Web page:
This month over at Scribbit, the September Write-Away Contest theme is Learning. I’ve spent a lot of time on this site working to provide content to my readers, but this is the entry where I commit to work on learning what I don’t know well: the source of the tea I love and how my decisions affect others. Seemed the entry to enter. Be sure to visit Scribbit and enter one of your own, if you like!
Ladies and Gentlemen, I feel I must take a moment to mention how important it is to remember the people behind our tea parties and the “stuff” we accumulate to host them.
Earlier this week, I attended a tag sale of a woman in my neighborhood. She began collecting tea party “stuff” without reservation 5-6 years ago and decided it was time to purge and hold a sale. Her loss was my gain (I picked up about $50 worth of teacups, Christmas decorations, and books), but I wish I could show you a picture to help you understand the amount of STUFF she marked for sale. The sale FILLED her garage, driveway, side yard AND spilled over substantially into the cul-de-sac where she lives. As a clutter-phobic, I was horrified.
But her reality is disposable income, raised children, a husband who doesn’t fight her, and a three-bedroom home she turned into a storage unit. Her passion became the tea party, hosting them in her home, and she–as we say out West–“went whole hog” buying everything she could find that struck her fancy.
Yes, I hate clutter, but more than that the scene before me broke my heart because of what it represented in the big picture: a lack of wisely-used resources to accumulate stuff that ultimately became a burden instead of a blessing. It represented stuff for landfills (imagine the amount of packaging this one household threw away!) shipped from countries far away, with almost all of it carrying little worth in the long-run (in other words, nothing one would show visitors when they came over…”This is my grandmother’s, handed down from her grandmother, that I intend to give my granddaughter”.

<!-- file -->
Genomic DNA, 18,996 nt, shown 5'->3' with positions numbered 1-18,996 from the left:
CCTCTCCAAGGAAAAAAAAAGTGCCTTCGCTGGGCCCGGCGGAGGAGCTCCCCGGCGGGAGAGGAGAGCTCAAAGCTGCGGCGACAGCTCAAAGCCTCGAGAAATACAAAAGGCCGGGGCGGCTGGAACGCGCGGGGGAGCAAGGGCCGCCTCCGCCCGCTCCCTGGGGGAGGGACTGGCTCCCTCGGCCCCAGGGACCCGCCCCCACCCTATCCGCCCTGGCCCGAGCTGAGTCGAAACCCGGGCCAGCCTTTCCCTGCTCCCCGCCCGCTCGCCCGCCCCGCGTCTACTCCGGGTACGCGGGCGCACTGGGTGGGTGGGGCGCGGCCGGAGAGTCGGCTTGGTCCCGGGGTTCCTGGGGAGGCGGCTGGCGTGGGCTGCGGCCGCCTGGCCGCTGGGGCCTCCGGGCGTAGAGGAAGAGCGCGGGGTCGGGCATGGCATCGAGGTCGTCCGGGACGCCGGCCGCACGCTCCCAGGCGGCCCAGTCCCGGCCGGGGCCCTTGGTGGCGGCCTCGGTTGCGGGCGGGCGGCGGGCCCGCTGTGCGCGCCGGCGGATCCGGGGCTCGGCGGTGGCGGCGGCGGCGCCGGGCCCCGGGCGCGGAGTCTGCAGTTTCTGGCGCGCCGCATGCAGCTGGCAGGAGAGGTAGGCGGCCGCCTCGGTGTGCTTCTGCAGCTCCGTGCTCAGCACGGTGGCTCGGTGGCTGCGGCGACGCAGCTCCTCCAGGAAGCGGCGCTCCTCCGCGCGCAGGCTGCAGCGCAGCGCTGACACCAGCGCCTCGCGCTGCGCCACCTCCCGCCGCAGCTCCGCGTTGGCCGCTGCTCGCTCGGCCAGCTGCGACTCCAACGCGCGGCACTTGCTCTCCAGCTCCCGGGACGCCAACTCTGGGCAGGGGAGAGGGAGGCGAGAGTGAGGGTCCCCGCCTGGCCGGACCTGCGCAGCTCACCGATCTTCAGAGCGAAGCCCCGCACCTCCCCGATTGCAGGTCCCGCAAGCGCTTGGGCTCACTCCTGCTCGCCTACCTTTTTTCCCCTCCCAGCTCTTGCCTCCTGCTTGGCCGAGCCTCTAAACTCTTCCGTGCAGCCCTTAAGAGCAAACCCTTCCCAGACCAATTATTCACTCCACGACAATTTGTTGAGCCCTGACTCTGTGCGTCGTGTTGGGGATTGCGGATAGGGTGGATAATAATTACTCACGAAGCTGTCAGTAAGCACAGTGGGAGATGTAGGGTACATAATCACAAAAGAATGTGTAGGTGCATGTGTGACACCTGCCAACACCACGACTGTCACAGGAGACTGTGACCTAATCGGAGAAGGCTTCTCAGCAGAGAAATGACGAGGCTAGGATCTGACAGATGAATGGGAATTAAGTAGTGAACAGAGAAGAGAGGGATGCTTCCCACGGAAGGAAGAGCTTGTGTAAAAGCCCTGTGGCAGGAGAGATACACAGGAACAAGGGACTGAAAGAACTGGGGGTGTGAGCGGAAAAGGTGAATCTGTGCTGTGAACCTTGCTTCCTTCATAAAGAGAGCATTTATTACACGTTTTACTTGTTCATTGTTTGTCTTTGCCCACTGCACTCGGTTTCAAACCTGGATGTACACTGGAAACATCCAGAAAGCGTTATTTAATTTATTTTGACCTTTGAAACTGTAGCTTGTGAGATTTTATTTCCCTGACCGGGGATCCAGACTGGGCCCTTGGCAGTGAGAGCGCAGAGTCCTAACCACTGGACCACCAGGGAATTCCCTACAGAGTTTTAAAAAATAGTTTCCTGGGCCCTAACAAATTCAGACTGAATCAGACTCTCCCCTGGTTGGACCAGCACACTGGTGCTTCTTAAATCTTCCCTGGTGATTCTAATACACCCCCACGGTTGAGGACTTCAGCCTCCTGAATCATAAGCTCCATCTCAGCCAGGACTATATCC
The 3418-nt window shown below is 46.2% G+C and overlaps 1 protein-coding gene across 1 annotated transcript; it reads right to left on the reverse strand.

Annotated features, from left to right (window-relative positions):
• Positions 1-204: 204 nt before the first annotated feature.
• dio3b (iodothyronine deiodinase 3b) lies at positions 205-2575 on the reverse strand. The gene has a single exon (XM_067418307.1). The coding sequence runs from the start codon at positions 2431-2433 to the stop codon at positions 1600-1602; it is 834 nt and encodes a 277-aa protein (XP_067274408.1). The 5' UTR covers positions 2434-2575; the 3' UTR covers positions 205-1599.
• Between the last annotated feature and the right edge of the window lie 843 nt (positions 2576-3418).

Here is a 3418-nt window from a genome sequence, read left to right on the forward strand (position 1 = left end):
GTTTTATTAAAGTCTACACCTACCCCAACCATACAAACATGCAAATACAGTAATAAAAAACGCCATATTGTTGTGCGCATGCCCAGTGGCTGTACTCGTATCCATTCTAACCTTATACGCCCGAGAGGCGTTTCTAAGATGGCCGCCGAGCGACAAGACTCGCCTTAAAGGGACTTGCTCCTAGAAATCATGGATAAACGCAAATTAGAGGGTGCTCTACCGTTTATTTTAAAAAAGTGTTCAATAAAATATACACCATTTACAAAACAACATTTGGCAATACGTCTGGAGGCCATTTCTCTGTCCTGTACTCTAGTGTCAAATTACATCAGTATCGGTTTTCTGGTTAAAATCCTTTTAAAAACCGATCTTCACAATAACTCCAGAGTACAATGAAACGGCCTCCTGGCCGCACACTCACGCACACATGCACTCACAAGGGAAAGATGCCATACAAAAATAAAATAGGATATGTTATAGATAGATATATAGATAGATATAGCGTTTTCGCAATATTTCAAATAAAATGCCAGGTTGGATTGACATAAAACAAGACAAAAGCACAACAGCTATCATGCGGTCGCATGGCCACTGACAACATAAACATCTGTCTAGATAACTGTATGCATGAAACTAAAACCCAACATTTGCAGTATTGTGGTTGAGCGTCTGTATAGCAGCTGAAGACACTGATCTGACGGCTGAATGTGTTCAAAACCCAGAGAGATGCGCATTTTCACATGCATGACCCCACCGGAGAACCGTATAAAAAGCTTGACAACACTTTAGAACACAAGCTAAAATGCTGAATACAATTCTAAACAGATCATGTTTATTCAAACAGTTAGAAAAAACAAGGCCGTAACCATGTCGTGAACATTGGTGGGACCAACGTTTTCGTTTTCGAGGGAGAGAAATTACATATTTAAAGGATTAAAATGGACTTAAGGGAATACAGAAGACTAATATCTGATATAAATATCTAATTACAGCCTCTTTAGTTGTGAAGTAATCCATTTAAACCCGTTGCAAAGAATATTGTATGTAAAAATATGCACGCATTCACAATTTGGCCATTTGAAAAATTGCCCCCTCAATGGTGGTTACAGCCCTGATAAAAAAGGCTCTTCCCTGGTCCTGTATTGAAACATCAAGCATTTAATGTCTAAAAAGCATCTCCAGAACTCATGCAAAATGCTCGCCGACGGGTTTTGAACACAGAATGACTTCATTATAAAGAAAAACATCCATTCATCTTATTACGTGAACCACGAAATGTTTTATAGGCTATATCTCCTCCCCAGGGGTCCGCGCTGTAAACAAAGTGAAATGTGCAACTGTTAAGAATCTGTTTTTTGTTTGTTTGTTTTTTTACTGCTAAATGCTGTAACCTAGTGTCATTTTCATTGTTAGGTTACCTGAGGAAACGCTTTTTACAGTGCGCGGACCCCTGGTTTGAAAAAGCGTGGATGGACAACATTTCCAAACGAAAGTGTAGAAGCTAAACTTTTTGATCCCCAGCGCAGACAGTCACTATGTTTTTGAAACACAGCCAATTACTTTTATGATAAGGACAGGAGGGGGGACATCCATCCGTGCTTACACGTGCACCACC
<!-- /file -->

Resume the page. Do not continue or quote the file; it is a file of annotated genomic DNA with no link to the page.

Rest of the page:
Lately, when I type “tea” into Google News, the majority of stories involve the struggles tea plantation workers face. As I read, I don’t completely comprehend the problems or the local government’s solution. But I do know it would be easy to ignore, continue to buy what I want, and hope for the best. Choosing to be informed is the “harder” road, but more and more the only way my conscience will let me be.
I am not an expert on our growing global economy by any means. But I know enough to recognize that the tea I love to drink cannot be grown locally and needs to be shipped, most likely, from continents away. This means a number of things, including different government labor laws and possibly questionable environmental practices.
Yes, it is choosing the informed over the ignorant journey that I feel compelled to walk and encourage you in as well. Here’s a couple ideas I have to help us and would love to hear your ideas, too:
- Be prepared to ask a few key questions of your tea suppliers. “Do you have any information about the estate workers this tea comes from?.” If they don’t, see if you can at least learn an estate name and look it up on the Internet. Some tea plantations are all-in-one communities with housing and schooling on the estate grounds. That’s my goal, to find out which ones these are and how to buy that tea.
- When shopping for wants, try to buy second-hand, from artisans, or know the origin of the product. I don’t know for sure, for example, that factory workers in China are being exploited for my “Made in China” item, but I would rather own one antique Wedgworth teacup than ten “Made in China” cups from Target until I know for sure.
- Invest in microfinance in tea producing countries. Microfinancing is an economic term I only recently learned about, but it basically provides seed money for the poor to become entrepreneurs all over the world. If microfinance can support a family in India who wants to work in the tea business, I want to support that!
- Even though most of us can’t buy tea locally, buy locally what you can. A terrific book to help explain why this is so important is one I’m currently reading that has a potential to “rock my world”. Here’s a quote:
“Transporting a single calorie of a perishable fresh fruit from California to New York takes about 87 calories worth of fuel. That’s as efficient as driving from Philadelphia to Annapolis, and back, in order to walk three miles on a treadmill in a Maryland gym.”–Barbara Kingsolver, author of Animal, Vegetable, Miracle: A Year of Food Life
It is possible to love things of beauty AND be environmentally aware and economically smart, choosing our purchases carefully. It takes more work, but will you join me as one of the informed? I will continue to research and share with you what I learn about the best way to support the tea party economy the best way we can.